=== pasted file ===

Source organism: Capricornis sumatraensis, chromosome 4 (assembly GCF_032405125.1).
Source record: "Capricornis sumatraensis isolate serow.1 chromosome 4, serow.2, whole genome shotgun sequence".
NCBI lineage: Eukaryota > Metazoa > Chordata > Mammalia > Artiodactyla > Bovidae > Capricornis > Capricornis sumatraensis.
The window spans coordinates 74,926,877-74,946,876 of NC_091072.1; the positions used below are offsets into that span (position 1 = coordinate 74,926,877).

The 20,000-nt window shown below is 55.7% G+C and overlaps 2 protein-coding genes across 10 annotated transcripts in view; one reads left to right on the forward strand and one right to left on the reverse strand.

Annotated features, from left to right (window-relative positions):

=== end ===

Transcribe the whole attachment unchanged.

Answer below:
Source organism: Capricornis sumatraensis, chromosome 4 (assembly GCF_032405125.1).
Source record: "Capricornis sumatraensis isolate serow.1 chromosome 4, serow.2, whole genome shotgun sequence".
NCBI lineage: Eukaryota > Metazoa > Chordata > Mammalia > Artiodactyla > Bovidae > Capricornis > Capricornis sumatraensis.
The window spans coordinates 74,926,877-74,946,876 of NC_091072.1; the positions used below are offsets into that span (position 1 = coordinate 74,926,877).

The 20,000-nt window shown below is 55.7% G+C and overlaps 2 protein-coding genes across 10 annotated transcripts in view; one reads left to right on the forward strand and one right to left on the reverse strand.

Annotated features, from left to right (window-relative positions):